This straight dance music aesthetic is different to what you’re doing though. You also draw from other influences – has EBM had an influence on your music?
Yeah, some of it but we’re pretty selective in our influences.
As for EBM, it’s the specific aesthetic of the sound and the rhythm of the music, less the vocals and stuff, which were not quite as interesting for us.
When you got to New York, did you hook up with the whole scene there – the witch house scene? Is it a scene as such?
We don’t really consider ourselves as part of a specific movement right now. There are lots of movements that we cross over, but I think we’re pretty different. We’re definitely not a witch house band. Lot of our friends and communities that are supporting their music also support us.
It’s not music that really sounds like ours. Of course we like Salem, but we’re not trying to sound like them.
What sort of equipment do you work with?
We work with both analogue and digital. Our studio consists mostly of keyboards from the last thirty years. We record everything in Logic.
Does the fact that you both studied music influence the way you look at and create music?
It’s harder and easier in different ways. It’s harder because I’m comparing everything to the standard of quality that has been around for hundreds of years, it’s also easier because I have those tools that I can use to express my ideas. It can be difficult when comparing it to the traditional way people approach music.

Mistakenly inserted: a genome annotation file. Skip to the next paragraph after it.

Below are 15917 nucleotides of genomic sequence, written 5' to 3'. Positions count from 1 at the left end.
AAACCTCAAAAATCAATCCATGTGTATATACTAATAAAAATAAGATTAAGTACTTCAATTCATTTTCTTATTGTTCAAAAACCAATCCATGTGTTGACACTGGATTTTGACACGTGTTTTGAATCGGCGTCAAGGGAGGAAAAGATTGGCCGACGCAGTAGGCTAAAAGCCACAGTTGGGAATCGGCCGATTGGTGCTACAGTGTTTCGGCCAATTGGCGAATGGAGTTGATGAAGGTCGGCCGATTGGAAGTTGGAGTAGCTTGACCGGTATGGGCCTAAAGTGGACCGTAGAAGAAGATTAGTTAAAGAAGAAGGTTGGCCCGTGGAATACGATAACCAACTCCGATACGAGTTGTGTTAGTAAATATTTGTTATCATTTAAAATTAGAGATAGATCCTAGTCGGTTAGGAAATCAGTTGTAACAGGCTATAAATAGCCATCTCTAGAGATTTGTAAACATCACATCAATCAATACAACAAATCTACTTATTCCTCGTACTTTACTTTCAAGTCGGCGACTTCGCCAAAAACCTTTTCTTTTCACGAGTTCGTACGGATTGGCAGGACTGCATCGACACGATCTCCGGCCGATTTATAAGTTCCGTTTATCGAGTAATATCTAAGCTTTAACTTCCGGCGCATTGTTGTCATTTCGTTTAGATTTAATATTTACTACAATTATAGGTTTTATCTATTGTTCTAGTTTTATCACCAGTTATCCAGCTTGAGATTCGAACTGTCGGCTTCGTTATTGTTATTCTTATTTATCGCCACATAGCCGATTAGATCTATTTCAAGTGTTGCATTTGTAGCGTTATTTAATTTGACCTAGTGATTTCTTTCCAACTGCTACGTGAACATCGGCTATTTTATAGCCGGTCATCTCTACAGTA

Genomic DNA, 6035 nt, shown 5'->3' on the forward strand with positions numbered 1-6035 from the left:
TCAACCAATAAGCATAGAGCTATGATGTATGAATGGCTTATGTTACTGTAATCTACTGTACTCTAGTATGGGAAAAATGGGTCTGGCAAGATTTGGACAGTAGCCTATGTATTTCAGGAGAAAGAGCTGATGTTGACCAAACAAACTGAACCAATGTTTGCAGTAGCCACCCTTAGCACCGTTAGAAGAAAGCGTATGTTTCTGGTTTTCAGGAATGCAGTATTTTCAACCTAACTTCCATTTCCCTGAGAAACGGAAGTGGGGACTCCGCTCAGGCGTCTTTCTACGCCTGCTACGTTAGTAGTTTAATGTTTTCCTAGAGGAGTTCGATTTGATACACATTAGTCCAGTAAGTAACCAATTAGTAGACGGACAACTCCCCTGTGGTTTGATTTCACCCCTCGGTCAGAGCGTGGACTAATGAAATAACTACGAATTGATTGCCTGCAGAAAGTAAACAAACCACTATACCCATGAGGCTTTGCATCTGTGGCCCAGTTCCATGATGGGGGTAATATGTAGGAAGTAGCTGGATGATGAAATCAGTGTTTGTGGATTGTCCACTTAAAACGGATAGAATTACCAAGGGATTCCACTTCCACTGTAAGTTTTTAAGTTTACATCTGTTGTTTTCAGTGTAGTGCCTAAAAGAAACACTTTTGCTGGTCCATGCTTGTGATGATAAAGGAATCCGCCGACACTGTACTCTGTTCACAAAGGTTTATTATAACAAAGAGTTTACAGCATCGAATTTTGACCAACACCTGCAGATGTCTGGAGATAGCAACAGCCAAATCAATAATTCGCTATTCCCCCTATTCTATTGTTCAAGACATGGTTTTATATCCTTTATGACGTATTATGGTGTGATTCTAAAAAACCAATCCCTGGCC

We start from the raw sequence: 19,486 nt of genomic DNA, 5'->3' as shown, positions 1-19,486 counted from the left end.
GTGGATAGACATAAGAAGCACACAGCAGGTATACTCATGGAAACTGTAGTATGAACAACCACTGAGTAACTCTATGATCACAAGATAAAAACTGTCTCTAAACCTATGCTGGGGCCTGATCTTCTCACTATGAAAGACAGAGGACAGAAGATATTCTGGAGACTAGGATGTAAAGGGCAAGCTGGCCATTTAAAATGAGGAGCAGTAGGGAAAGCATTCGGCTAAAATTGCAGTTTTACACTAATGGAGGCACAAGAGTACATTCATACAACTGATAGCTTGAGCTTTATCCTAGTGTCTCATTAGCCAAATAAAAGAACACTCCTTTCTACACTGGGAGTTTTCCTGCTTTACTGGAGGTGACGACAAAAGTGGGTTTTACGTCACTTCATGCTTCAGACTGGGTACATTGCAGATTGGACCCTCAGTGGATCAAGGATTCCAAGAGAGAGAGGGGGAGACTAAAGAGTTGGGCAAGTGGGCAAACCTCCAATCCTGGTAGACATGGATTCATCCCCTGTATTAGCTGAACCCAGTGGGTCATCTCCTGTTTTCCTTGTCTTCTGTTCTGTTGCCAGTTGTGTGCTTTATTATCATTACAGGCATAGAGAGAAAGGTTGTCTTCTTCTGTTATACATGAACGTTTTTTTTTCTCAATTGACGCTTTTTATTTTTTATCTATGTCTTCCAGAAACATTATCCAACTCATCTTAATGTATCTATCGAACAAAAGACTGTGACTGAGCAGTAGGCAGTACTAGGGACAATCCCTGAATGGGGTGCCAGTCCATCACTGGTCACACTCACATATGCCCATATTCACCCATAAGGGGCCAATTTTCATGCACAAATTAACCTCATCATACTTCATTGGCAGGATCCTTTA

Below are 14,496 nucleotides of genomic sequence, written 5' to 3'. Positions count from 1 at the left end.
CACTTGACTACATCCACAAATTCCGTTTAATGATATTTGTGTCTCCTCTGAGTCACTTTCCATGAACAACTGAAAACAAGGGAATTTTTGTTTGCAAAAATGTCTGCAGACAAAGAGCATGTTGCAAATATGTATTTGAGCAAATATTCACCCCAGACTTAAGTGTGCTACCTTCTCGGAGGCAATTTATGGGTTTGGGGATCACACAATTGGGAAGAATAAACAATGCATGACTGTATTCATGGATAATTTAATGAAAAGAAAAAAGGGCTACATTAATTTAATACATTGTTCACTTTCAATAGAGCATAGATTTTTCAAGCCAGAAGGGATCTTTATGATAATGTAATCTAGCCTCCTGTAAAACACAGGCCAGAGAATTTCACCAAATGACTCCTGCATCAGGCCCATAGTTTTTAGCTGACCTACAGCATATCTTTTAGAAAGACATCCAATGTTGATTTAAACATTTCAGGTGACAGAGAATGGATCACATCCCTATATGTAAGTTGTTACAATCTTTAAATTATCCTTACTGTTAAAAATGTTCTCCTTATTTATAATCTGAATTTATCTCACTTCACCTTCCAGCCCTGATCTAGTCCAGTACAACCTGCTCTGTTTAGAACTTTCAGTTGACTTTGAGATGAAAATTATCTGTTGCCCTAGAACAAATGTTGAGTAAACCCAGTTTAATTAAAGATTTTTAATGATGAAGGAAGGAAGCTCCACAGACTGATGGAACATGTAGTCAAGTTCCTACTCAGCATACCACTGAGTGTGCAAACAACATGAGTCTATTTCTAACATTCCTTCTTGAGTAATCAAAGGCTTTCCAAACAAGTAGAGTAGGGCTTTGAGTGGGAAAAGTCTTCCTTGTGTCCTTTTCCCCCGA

But you feel free to defy those things that you have learnt?
It’s like learning a language and than you can speak whatever you want. Once you have the tools it’s up to you to use it in an interesting way. We have a lot of analogue synthesizers from the past and we are using new digital technology.
What would you say is the special Gatekeeper touch?
We think of it as imaginary soundtracks for films that don’t exist. We take a lot from the past, from many different genres, but we recombine it so it never sounds like anything in the past. It’s hard to say what our trademark is, as it’s always changing. That’s probably more to the listener to decide.
Do you have something specific that you do, a little trick that you can divulge?
A lot of times when we’re listening back to what we’ve recorded, to make sure it invokes the right feelings, we’ll play a movie on mute with our music to see how the music informs the action in the movie. That’s important since we heavily rely on cinematic tools.
Visuals are important for your project then?